You’ll need a barbell to complete this move, featured on Men’s Health UK. To begin, lie with your back on the floor, holding a barbell over your chest with straight arms. Keep your legs straight, raise your feet directly above you, and start lowering them toward the right side of your body. Don’t allow your legs to touch the ground. Reverse back to the start position, lower to the left, then reverse again.
If you’d like to make this move more challenging, Men’s Health shares this recommendation: As your feet get close to the floor, hold them there for an extra second or two, forcing them to hover just above the ground. This slight change really targets the lower abdominals.
4. Jack knife sit-up
If your go-to ab workout involves doing hundreds of crunches, it’s time to put that routine to bed. The Huffington Post notes that crunches place excessive strain on your back and don’t burn enough calories to eliminate the fat that is covering your stomach muscles, making it an inefficient way to try to get a six-pack.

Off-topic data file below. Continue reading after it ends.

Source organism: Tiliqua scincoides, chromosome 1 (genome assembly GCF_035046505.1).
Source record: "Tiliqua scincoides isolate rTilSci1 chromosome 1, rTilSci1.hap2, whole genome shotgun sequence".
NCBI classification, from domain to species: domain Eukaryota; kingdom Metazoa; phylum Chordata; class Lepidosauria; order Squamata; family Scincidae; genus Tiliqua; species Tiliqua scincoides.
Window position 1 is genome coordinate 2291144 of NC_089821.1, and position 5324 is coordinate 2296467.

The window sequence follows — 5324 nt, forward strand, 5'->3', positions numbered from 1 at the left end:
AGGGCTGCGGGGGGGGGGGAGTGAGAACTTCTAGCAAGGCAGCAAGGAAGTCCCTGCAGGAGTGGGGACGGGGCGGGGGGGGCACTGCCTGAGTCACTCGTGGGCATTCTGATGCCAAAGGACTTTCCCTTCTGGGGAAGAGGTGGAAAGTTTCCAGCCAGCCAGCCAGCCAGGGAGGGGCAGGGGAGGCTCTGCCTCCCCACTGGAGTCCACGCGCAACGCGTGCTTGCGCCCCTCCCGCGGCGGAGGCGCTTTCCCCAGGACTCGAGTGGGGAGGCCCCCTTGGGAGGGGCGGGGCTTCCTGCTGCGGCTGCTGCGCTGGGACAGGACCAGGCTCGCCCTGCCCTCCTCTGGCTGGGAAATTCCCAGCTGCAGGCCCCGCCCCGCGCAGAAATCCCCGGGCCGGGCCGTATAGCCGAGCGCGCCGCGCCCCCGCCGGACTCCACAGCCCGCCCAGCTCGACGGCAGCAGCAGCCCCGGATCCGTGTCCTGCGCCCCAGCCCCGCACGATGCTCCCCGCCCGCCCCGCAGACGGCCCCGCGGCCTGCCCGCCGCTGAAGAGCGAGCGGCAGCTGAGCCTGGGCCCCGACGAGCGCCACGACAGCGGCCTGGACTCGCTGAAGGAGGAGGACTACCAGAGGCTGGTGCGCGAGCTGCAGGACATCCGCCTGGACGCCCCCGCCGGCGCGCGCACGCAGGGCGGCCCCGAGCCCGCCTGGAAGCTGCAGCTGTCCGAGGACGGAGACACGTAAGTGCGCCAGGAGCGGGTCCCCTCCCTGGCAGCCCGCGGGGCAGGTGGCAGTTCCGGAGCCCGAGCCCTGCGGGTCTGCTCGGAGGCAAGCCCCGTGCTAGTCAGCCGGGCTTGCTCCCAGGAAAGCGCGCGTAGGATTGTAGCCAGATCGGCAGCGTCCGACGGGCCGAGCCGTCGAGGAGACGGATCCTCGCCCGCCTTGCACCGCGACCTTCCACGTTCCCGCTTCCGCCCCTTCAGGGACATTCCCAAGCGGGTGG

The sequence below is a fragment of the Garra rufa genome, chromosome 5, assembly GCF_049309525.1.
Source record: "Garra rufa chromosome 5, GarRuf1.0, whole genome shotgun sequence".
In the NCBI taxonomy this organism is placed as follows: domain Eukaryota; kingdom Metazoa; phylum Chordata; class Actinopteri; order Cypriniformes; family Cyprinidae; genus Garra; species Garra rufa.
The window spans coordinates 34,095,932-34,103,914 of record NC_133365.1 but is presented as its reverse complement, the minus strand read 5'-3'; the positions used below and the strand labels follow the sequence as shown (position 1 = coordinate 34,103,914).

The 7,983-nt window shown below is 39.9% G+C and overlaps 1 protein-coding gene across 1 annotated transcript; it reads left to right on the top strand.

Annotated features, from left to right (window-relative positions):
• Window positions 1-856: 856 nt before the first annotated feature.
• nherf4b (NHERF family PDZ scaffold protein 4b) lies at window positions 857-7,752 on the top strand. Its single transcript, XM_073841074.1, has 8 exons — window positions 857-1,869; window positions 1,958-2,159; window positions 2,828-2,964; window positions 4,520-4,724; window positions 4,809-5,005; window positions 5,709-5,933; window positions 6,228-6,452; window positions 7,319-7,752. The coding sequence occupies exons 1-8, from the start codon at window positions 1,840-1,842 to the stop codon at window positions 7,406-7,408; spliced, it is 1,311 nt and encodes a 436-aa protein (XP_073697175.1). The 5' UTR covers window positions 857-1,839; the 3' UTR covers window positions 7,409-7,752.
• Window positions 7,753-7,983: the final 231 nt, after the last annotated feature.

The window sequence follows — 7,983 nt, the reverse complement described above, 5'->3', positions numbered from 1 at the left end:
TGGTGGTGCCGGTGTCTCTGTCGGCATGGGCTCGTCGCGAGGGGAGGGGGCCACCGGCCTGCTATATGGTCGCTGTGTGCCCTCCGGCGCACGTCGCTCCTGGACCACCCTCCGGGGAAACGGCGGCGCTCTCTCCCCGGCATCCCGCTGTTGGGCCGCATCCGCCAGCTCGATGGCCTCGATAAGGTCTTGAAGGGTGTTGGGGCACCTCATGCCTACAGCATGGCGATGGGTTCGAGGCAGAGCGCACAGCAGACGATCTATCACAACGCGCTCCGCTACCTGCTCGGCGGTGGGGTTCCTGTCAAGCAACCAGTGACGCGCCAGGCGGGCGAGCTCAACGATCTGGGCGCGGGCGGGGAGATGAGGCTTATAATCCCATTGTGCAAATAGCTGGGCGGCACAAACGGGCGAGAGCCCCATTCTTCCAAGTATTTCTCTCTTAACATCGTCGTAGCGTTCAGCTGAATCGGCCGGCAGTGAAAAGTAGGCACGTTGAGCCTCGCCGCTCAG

Looking for a sure-fire way to get a washboard stomach? Try this Bodybuilding.com ab exercise, which requires you to use an exercise ball. To do a jack knife sit-up, sit on the floor, holding a medicine ball between your hands, with your feet out in front of you. Bend your knees slightly, and lift your feet so they’re suspended slightly off the ground. Make sure you keep your ankles together, and lean back until your torso is at a 45-degree angle to the floor.
Hold the exercise ball out straight from your chest with your arms slightly bent. Twist your torso to one side as far as you can, and bring the ball toward the floor on the same side of your body. Pause for a moment, then twist your torso in the opposite direction, repeating the movement on your other side. Continue to repeat this movement until you reach failure.
5. Single-leg stretch
As you may have guessed, the single-leg stretch doubles as a leg stretch, and an ab exercise. You’re likely familiar with this basic move, but you may have never tried it this way before. To turn your stretching routine into an exercise that also packs a punch to your gut, simply make a small change to your upper body.